Movie Review By Andrea Chase
"Sliding Doors" is droll, very well written, and, with one exception where I wasn't supposed to anyway, I smiled from beginning to end. It earns this exceptional accolade - I had a good time watching it.
It has a clever premise, or should I say premises? Helen, played by Gwyenth Paltrow, is fired from her posh London PR job for borrowing four bottles of vodka. On the way home, the story diverges. She does and doesn't miss the subway. In one time line, she catches the train and arrives home in plenty of time to catch her boyfriend in bed with his old girlfriend. In the other, she misses the train, gets mugged on the way home, and remains in a state of ignorance that may or may not be bliss.
The switching back and forth between the two time lines is handled deftly. And there's never a problem keeping the two straight, either. On the contrary, it's easy to get caught up in the interesting ways that Helen's parallel lives reflect each other. Like the way major players in one time line become extras in the other. And the magic of coincidence (or is it the force of destiny?) that drives them both.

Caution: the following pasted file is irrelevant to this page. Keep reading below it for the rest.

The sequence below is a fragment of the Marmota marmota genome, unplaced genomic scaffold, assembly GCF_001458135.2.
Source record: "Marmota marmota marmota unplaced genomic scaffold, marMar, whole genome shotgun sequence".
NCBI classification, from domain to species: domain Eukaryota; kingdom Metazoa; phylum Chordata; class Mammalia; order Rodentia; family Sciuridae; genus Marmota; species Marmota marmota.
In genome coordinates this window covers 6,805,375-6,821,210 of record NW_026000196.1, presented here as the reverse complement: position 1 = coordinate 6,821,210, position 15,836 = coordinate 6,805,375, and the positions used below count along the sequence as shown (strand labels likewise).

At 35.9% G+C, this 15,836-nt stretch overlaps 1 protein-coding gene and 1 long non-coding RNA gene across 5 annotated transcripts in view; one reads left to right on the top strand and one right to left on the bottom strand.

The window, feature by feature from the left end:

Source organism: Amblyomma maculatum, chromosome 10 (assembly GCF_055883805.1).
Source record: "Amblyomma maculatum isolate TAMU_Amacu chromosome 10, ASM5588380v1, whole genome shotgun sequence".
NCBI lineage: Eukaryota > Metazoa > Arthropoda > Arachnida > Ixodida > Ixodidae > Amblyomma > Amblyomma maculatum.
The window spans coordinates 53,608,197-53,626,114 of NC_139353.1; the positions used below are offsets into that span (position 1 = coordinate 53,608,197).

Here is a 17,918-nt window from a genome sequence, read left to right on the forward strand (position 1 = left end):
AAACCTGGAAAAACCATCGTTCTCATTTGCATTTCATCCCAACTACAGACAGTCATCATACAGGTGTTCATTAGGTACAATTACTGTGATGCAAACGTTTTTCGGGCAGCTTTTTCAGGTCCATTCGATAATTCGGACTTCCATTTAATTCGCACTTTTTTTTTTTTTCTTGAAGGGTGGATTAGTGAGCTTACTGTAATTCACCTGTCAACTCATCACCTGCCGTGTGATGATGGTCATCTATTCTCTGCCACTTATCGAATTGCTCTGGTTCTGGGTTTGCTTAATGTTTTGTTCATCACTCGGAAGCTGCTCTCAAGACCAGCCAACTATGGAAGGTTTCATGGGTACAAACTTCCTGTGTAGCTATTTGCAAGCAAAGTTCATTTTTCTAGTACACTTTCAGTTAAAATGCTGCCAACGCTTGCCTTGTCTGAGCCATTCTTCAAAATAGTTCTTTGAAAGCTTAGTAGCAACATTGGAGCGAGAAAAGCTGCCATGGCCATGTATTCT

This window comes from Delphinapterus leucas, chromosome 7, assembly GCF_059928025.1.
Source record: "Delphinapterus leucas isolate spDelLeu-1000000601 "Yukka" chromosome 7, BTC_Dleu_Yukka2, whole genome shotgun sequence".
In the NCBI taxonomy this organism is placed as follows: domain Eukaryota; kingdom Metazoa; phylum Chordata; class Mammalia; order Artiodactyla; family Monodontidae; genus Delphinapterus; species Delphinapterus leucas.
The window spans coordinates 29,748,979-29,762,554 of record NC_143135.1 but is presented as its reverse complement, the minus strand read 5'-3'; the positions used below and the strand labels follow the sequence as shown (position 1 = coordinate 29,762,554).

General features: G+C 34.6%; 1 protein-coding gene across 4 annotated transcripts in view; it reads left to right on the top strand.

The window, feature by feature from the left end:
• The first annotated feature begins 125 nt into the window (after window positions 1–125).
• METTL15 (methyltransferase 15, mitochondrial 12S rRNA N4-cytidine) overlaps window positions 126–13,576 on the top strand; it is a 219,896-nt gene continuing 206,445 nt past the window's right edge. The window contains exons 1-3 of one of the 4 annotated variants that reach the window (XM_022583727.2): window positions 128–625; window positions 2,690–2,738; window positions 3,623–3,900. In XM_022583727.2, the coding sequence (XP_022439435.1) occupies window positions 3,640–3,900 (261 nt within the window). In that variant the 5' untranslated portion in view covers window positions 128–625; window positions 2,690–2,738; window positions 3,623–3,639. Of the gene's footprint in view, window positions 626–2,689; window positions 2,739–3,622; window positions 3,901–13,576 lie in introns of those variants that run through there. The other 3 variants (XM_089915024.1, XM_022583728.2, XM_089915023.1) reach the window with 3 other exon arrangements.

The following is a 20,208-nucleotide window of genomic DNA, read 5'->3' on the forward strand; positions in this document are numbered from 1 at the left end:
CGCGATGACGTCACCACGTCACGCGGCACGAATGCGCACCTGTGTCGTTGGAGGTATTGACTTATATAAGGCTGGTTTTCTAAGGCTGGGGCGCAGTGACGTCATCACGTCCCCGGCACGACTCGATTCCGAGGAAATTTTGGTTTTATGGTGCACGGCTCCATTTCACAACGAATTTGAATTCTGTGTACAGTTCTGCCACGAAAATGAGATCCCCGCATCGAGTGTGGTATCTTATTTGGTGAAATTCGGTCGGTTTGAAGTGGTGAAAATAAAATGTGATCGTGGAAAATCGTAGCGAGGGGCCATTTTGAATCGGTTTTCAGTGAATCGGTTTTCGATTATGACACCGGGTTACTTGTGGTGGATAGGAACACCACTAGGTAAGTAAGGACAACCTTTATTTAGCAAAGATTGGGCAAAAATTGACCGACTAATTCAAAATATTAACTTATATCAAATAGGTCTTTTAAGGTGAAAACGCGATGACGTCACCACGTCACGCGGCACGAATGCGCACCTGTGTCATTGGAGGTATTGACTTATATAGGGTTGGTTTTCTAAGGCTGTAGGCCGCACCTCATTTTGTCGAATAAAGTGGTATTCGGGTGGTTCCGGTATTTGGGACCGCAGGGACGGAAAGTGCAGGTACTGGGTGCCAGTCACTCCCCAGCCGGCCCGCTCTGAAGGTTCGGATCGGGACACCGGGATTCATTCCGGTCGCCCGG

Gwyneth Paltrow plays Helen with, to these Yankee ears, a believable English accent. She's also believable and subtle showing the different ways Helen evolves in the both time lines from snotty yuppie floating through life into a woman with backbone and substance while never sacrificing her sense of humor. As for the men in her life, they're both cuties. John Lynch, as her rumpled, unfaithful boyfriend comes darn close to making that failing forgivable. Fortunately, John Hannah, as a chance encounter that leads to romance, is no less adorable, with his straight face and quick wit, though he may be harboring a dark secret or two of his own. Jeanne Tripplehorn pops in as the woman you love to hate.
"Sliding Doors" is, in the words of its writer/director, Peter Howitt, a light entertainment. I agree but hasten to point out that light should not be confused with mindless. It's good to find a fun flick that didn't sacrifice its smarts.
© 1998 - Andrea Chase - Air Date: 4/21/98
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